- Bad implementation of PWAs could negatively impact search visibility
As PWAs are ultimately likely to replace standard websites for many businesses, they may harm organic search visibility if they aren’t implemented correctly.
There are certain best practice guidelines when it comes to PWAs and SEO, but there are lots of additional considerations as well. These include ensuring duplicate content is not in place when PWA pages are added and making sure any new subdomains are not blocked by robot.txt commands.
A full roll-out plan, including an SEO consideration checklist, should be used when launching a PWA.
- It is difficult to limit PWAs to certain website sections
The idea of PWAs is to make an entire website easy-to-use, accessible and powerful on any device. But some brands might not want their whole site within an app, and may prefer to include just certain elements, like product search, content curation or a booking engine.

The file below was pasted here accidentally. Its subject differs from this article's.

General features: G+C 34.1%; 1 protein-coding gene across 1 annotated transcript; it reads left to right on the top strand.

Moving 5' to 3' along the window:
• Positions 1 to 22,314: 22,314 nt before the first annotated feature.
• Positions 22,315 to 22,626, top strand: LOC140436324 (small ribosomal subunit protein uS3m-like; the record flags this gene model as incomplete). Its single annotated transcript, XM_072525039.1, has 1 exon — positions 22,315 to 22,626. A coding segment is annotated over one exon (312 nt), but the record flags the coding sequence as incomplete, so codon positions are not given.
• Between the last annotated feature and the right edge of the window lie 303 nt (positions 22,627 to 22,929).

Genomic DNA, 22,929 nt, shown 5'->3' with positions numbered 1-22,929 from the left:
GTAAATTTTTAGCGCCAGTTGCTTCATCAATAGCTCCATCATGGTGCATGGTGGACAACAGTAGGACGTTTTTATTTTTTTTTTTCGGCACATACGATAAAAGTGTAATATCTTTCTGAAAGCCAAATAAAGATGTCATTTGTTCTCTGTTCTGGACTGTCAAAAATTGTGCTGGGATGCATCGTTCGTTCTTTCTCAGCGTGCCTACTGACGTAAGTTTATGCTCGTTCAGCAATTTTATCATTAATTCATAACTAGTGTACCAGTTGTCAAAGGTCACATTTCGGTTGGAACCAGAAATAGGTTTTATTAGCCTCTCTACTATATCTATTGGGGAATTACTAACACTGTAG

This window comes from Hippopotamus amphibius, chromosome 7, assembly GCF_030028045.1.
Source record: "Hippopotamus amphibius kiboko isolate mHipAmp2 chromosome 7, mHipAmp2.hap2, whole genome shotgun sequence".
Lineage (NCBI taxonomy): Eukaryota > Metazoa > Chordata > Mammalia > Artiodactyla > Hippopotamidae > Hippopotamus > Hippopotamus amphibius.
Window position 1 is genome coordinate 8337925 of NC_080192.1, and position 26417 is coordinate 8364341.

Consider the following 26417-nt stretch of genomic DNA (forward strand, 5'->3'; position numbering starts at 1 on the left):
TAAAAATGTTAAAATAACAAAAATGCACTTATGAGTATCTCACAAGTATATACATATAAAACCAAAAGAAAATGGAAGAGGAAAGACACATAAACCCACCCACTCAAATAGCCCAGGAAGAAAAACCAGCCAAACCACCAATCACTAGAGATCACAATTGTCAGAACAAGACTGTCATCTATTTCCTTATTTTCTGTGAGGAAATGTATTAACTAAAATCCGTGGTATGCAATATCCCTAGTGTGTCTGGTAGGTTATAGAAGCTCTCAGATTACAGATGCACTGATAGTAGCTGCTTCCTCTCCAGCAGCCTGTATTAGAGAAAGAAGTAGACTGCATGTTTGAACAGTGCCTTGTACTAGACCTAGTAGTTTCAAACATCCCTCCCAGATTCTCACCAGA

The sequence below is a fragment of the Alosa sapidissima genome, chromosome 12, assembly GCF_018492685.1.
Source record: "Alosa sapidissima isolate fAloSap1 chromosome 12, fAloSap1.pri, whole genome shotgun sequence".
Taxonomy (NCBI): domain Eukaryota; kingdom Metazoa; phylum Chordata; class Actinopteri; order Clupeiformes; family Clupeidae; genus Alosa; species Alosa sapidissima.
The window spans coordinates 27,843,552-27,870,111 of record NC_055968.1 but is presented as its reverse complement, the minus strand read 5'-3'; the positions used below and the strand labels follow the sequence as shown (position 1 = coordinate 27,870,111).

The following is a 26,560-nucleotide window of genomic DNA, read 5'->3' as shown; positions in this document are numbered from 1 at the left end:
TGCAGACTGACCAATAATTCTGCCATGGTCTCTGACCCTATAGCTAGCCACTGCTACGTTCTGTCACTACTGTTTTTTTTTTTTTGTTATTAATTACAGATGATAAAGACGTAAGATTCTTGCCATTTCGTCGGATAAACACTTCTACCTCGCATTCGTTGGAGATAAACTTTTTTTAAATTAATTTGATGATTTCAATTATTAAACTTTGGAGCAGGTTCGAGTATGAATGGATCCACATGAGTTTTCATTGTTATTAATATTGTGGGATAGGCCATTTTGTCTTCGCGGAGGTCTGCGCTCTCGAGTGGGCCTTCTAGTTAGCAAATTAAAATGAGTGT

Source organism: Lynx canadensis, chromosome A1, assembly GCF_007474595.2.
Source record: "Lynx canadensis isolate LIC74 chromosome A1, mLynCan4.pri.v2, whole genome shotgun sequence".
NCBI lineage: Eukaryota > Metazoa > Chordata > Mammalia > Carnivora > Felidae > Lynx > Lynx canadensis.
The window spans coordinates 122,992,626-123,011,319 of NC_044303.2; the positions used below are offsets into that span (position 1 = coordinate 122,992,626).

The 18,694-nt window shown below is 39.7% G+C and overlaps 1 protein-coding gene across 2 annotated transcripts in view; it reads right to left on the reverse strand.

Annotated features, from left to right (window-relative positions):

This is what a lot of brands choose to do with their native apps. For example, Nando’s limits its Android app to searching for restaurants, ordering a Nando’s card and ordering food. It doesn’t include recipes, experiences, campaigns, careers, gift card info, all of which is available on its website.
It is theoretically possible to limit a PWA to certain sections of a site, but it gets tricky and kind of defeats the purpose of them.
- 5G will reduce the value of caching
As explained earlier, caching is a major benefit of PWAs. But with the rollout of 5G connectivity well underway, and with theoretical speeds of 10 to 20 gigabits per second over the next few years, caching is going to be less of a concern.
Caching is all about limiting data transfer to speed up the experience for users. If speed is no longer an issue, caching won’t be such an attractive solution.
Having said this, one of the major selling points of native apps is that they can work without a web connection, so 5G will likely undermine their value at the same time.
Examples of brands with PWAs
The following are examples of well-known brands who have developed PWAs, which you might want to take a look at:
- Financial Times
- Virgin America
- The Washington Post
- Google Maps
Are you thinking of adding a PWA to your online presence? Get in touch with us if you’d like help with strategy, design or development.